Excerpt from Son of a Witch by Gregory Maguire, plus links to reviews, author biography & more

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Son of a Witch

by Gregory Maguire

Son of a Witch by Gregory Maguire X
Son of a Witch by Gregory Maguire
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  • First Published:
    Sep 2005, 352 pages
    Oct 2006, 356 pages

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Chapter 1
The House of Saint Glinda

SO THE TALK OF RANDOM BRUTALITY wasn't just talk. At noontime they discovered the bodies of three young women, out on some mission of conversion that appeared to have gone awry. The novice maunts had been strangled by their ropes of holy beads, and their faces removed.

Her nerve being shaken at last, Oatsie Manglehand now caved in to the demands of her paying customers. She told the team drivers they'd pause only long enough to dig some shallow graves while the horses slaked their thirst. Then the caravan would press on across the scrubby flats known, for the failed farmsteads abandoned here and there, as the Disappointments.

Moving by night, at least they wouldn't make a sitting target, though they might as easily wander into trouble as sidestep it. Still, Oatsie's party was antsy. Hunker down all night and wait for horse hoofs, spears? Too hard on everyone. Oatsie consoled herself: If the caravan kept moving, she could sit forward with her eyes peeled, out of range of the carping, the second-guessing, the worrying.

With the benefit of height, therefore, Oatsie spotted the gully before anyone else did. The cloudburst at sunset had fed a small trackside rivulet that flowed around a flank of skin, water-lacquered in the new moonlight.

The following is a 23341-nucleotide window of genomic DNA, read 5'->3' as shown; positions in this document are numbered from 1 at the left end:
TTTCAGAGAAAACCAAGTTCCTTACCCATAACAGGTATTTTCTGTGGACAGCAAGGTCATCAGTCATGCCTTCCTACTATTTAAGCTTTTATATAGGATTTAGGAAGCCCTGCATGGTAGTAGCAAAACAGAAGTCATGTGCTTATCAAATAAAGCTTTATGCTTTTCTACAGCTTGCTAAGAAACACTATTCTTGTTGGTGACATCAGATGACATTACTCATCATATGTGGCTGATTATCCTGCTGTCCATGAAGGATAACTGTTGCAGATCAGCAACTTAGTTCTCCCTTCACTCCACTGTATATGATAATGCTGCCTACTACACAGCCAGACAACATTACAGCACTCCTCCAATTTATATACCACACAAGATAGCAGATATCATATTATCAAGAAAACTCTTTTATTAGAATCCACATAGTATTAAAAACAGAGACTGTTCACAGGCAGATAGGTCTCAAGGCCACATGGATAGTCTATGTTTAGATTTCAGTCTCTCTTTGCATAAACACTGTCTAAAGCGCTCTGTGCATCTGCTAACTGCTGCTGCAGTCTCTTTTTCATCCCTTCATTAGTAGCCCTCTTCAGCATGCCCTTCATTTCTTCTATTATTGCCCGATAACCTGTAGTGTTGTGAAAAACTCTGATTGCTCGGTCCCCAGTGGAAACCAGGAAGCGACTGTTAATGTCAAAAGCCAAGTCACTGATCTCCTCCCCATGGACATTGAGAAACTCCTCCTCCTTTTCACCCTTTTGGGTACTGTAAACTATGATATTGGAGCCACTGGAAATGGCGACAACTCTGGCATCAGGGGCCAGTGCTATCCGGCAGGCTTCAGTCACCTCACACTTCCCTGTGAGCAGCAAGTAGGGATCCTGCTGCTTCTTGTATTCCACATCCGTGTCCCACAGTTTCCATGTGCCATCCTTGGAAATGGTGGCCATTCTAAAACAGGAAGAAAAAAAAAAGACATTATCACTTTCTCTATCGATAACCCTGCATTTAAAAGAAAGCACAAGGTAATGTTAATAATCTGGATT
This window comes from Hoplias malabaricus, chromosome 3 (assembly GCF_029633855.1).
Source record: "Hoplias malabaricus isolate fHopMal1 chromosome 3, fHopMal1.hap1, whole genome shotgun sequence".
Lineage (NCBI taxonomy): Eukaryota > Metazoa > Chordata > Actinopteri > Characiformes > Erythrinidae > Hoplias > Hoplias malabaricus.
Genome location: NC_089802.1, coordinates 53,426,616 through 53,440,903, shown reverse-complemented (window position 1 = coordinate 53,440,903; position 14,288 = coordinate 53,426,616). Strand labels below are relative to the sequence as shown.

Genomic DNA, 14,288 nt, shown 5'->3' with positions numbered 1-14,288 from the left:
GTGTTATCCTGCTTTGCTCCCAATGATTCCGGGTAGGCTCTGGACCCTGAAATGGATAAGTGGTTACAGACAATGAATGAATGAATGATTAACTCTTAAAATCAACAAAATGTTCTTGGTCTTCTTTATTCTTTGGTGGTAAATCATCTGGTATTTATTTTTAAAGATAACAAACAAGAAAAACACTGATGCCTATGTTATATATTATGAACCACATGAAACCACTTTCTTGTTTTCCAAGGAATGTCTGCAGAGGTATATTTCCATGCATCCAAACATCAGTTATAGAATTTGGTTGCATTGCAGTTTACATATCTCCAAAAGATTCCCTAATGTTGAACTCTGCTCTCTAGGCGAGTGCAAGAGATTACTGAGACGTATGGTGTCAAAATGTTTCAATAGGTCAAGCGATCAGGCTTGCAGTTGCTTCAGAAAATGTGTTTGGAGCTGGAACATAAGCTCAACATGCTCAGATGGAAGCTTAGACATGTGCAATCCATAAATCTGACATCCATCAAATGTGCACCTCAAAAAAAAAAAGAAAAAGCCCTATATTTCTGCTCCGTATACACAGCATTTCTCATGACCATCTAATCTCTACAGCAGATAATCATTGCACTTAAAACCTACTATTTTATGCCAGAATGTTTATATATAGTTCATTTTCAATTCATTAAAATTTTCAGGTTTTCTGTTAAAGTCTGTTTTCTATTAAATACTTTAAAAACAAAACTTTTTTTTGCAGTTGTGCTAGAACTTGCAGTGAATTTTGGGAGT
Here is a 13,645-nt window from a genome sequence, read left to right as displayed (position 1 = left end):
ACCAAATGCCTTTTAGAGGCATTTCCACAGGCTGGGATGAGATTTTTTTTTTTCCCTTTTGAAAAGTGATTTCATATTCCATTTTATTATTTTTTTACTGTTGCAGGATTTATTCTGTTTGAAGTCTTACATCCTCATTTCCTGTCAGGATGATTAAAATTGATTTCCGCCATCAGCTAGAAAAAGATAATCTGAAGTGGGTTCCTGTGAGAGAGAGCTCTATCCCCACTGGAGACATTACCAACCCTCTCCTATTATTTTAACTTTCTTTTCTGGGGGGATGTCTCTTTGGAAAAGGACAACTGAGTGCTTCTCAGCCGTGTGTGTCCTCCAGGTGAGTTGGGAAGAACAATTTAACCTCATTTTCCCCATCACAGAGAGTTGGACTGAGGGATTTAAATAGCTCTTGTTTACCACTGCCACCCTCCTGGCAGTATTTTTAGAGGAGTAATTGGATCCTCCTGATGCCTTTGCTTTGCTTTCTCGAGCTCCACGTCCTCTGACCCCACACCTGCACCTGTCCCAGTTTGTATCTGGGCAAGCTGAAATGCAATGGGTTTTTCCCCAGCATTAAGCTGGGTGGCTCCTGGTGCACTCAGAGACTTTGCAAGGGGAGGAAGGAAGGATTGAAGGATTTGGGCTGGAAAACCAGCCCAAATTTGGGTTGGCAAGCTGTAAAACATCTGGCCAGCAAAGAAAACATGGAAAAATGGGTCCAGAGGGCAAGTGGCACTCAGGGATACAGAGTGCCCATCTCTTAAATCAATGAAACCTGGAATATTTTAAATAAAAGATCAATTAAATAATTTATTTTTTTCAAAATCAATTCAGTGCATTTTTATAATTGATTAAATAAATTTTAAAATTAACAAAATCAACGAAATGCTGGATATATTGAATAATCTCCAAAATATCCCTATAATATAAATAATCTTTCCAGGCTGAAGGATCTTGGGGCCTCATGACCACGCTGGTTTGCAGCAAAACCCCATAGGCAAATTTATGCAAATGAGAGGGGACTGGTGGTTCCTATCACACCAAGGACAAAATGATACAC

An island, she feared, of human flesh.

I ought to turn aside before the others notice, she thought; how much more can they take? There is nothing I can do for that human soul. The digging of another trench would require an hour, minimum. An additional few moments for prayers. The project would only further agitate these clients as they obsess about their own precious mortality.

Upon the knee of the horizon balanced the head of a jackal moon, so-called because, once every generation or so, a smear of celestial flotsam converged behind the crescent moon of early autumn. The impact was creepy, a look of a brow and a snout. As the moon rounded out over a period of weeks, the starveling would turn into a successful hunter, its cheeks bulging.

Always a fearsome sight, the jackal moon tonight spooked Oatsie Manglehand further. Don't stop for this next casualty. Get through the Disappointments, deliver these paying customers to the gates of the Emerald City. But she resisted giving in to superstition. Be scared of the real jackals, she reminded herself, not frets and nocturnal portents.

In any case, the light of the constellation alleviated some of the color blindness that sets in at night. The body was pale, almost luminous. Oatsie might divert the Grasstrail Train and give the corpse a wide berth before anyone else noticed it, but the slope of the person's shoulders, the unnatural twist of legs—the jackal moon made her read the figure too well, as too clearly human, for her to be able to turn aside.

"Nubb," she barked to her second, "rein in. We'll pull into flank formation up that rise. There's another fatality, there in the runoff."

Cries of alarm as the news passed back, and another mutter of mutiny: Why should they stop?—were they to bear witness to every fresh atrocity? Oatsie didn't listen. She yanked the reins of her team of horses, to halt them, and she lowered herself gingerly. She stumped, her hand on her sore hip, until she stood a few feet over the body.

Face down and genitals hidden, he appeared to have been a young man. A few scraps of fabric were still knotted about his waist, and a boot some yards distant, but he was otherwise naked, and no sign of his clothes.

Curious: no evidence of the assassins. Neither had there been about the bodies of the maunts, but that was on rockier ground, in a drier hour. Oatsie couldn't see any sign of scuffle here, and in the mud of the gulch one might have expected . . . something. The body wasn't bloody, nor decayed yet; the murder was recent. Perhaps this evening, perhaps only an hour ago.

The foregoing is excerpted from Son of a Witch by Gregory Maguire, pages 1-8. All rights reserved. No part of this book may be used or reproduced without written permission from HarperCollins Publishers, 10 East 53rd Street, New York, NY 10022

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